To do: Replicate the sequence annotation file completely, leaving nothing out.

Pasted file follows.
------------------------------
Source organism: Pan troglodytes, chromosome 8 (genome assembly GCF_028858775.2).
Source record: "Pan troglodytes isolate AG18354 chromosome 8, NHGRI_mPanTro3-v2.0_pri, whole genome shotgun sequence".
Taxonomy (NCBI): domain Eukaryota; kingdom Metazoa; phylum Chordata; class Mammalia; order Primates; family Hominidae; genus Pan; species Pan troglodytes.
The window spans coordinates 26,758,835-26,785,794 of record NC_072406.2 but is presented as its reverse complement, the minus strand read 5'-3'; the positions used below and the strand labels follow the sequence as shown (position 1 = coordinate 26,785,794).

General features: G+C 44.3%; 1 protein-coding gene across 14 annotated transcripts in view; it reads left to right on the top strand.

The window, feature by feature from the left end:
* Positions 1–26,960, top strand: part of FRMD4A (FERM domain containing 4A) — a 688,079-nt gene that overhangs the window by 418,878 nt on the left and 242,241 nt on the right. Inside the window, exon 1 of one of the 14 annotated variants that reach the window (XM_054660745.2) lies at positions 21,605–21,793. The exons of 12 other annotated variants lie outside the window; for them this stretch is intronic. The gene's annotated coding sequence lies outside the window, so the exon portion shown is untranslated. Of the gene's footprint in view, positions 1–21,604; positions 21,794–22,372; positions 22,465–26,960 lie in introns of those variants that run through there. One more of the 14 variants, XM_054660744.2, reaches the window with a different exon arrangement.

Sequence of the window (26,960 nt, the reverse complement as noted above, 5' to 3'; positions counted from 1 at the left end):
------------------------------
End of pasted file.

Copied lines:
Source organism: Pan troglodytes, chromosome 8 (genome assembly GCF_028858775.2).
Source record: "Pan troglodytes isolate AG18354 chromosome 8, NHGRI_mPanTro3-v2.0_pri, whole genome shotgun sequence".
Taxonomy (NCBI): domain Eukaryota; kingdom Metazoa; phylum Chordata; class Mammalia; order Primates; family Hominidae; genus Pan; species Pan troglodytes.
The window spans coordinates 26,758,835-26,785,794 of record NC_072406.2 but is presented as its reverse complement, the minus strand read 5'-3'; the positions used below and the strand labels follow the sequence as shown (position 1 = coordinate 26,785,794).

General features: G+C 44.3%; 1 protein-coding gene across 14 annotated transcripts in view; it reads left to right on the top strand.

The window, feature by feature from the left end:
* Positions 1–26,960, top strand: part of FRMD4A (FERM domain containing 4A) — a 688,079-nt gene that overhangs the window by 418,878 nt on the left and 242,241 nt on the right. Inside the window, exon 1 of one of the 14 annotated variants that reach the window (XM_054660745.2) lies at positions 21,605–21,793. The exons of 12 other annotated variants lie outside the window; for them this stretch is intronic. The gene's annotated coding sequence lies outside the window, so the exon portion shown is untranslated. Of the gene's footprint in view, positions 1–21,604; positions 21,794–22,372; positions 22,465–26,960 lie in introns of those variants that run through there. One more of the 14 variants, XM_054660744.2, reaches the window with a different exon arrangement.

Sequence of the window (26,960 nt, the reverse complement as noted above, 5' to 3'; positions counted from 1 at the left end):